Medicaid was started in the U.S to help families and individuals who struggle to pay for medical care. The social healthcare program is run by the government and provides financially limited people with free health insurance.
As we know, organisations like this are just as vulnerable as others to data breaches, data leaks, and cyber hacks.
In this instance, patient data was reportedly accidentally made live through a hyperlink (internet web link). The hyperlink was publicly accessible, meaning anyone who clicked on it could see the medical information contained on it.
The leaked data included:
|Patient names||Medicaid identification numbers|
|Patient contact telephone numbers||Names of healthcare providers|
|Addresses of healthcare providers||Procedure codes|
|Dates of service||Payment amounts from Medicaid to healthcare providers|
Extent of the breach
Administrators of the organisation looked into the incident and confirmed that no financial data, patient address or social security details were compromised. They also believe that no information was stolen; but this may do very little to reassure patients. Public access to the information listed above can have some very concerning consequences.
Procedure codes can allow the public to see what medical treatment patients have had. Whilst this may not sound like valuable information, an affected patient could (subjectively) take a very different view. As the service is provided for people with limited resources, they may not always appreciate this information being made public.
The organisation and its associated bodies have said they have “no reason to believe this information has been or will be used inappropriately.” If only the world worked that way…
Medical data breaches continue to rise
In recent years, medical and health data breaches have continued to take the top spot as the sector with the most breaches. Whilst is can be understood that a large number of these breaches may have been caused by administrative errors, cyber criminals are also increasingly targeting hospitals and other healthcare institutions.
Medical records can be very valuable on the so-called “dark web” where information can be exploited in several ways. Information could be sold to fraudsters for identity theft purposes, or fraudsters could specifically target victims and pose as legitimate companies.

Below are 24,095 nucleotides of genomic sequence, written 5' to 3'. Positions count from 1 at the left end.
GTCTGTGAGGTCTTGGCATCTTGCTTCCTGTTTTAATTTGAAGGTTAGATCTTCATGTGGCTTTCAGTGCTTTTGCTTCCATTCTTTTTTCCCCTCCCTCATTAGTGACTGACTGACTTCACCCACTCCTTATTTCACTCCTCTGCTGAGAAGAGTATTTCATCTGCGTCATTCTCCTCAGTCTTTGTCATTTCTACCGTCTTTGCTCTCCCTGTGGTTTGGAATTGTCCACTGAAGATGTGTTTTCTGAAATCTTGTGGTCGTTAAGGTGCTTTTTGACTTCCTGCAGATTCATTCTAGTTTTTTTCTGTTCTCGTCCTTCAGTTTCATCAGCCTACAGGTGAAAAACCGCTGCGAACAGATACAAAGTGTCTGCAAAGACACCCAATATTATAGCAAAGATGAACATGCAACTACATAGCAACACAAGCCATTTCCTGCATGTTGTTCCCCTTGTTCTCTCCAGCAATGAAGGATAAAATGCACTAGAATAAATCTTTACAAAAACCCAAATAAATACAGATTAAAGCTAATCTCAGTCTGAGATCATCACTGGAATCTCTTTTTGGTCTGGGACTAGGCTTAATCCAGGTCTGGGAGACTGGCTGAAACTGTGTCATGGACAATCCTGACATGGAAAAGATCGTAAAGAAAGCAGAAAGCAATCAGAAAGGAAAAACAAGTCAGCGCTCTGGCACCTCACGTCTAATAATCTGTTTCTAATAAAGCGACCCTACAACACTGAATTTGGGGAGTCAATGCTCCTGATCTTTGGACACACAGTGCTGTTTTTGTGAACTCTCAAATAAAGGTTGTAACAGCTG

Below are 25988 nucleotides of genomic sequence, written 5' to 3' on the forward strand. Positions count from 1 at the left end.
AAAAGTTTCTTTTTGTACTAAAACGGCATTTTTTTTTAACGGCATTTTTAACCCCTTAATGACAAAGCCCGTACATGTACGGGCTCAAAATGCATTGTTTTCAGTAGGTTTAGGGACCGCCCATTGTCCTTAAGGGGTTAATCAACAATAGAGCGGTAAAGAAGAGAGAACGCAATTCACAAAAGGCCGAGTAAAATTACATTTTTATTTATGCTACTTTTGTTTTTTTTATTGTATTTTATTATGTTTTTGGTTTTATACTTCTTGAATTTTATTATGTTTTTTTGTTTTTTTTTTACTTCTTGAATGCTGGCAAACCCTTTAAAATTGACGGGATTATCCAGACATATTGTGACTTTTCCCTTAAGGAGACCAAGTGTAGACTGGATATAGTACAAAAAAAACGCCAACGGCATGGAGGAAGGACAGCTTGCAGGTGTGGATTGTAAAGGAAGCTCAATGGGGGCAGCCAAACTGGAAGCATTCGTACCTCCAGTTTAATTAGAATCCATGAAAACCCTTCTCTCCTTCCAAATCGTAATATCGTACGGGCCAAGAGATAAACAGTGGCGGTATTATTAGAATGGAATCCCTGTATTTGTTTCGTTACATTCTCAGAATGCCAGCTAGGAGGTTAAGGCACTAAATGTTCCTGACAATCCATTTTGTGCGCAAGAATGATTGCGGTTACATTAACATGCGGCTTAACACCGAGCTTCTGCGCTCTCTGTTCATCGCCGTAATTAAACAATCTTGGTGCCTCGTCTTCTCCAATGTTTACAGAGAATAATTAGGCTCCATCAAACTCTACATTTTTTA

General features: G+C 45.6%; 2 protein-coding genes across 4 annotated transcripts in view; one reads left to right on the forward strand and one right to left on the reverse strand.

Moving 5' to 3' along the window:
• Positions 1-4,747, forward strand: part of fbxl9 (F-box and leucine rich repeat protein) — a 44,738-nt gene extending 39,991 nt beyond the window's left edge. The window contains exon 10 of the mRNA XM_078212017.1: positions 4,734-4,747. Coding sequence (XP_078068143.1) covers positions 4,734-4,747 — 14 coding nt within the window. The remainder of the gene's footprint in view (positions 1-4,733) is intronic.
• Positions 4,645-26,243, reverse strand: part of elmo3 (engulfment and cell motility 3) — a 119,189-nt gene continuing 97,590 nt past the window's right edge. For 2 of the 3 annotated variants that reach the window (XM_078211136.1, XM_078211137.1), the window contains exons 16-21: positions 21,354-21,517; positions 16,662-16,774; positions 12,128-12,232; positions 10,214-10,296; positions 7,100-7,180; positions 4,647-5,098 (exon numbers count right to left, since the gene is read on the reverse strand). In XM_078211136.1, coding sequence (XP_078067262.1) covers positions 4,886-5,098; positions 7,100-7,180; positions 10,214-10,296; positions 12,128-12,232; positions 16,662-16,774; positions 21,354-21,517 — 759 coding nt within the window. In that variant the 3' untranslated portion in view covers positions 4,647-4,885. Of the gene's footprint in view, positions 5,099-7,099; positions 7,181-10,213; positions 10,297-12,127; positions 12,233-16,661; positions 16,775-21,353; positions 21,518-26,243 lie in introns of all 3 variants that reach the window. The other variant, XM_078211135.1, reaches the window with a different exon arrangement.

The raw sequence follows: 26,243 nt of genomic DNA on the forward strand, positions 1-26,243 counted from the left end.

With medical records, some patients have an understandable desire to keep their medical ailments confidential. Cyber criminals can target these patients or the data holders and blackmail them by extorting money with the threat of sending private and sensitive information to others unless they pay the demand. This is often known as “ransomware”.
Patients have been notified of the breach and the potential risk they may be at as a result of the publicised information. DXC technology, who are entrusted with the organisation’s IT services, made a statement in response to the incident:
“While DXC Technology has no reason to believe this information has been or will be used inappropriately, DXC has taken steps to offer one year of credit-protection service to impacted individuals at no cost.”
A notification email and an offer of free cyber security protection for a year may not be enough to cover the risks the patients have potentially been subjected to. Data protection victims can have a right to seek financial compensation to help deal with the consequences of a data breach. Whilst no amount of money may “undo” the breach and make it like it never happened, it can go a long way in recognising the harm the patient has suffered psychologically and cover any financial losses incurred.
IMPORTANT: advice on this page is intended to be up-to-date for the 'first published date'.
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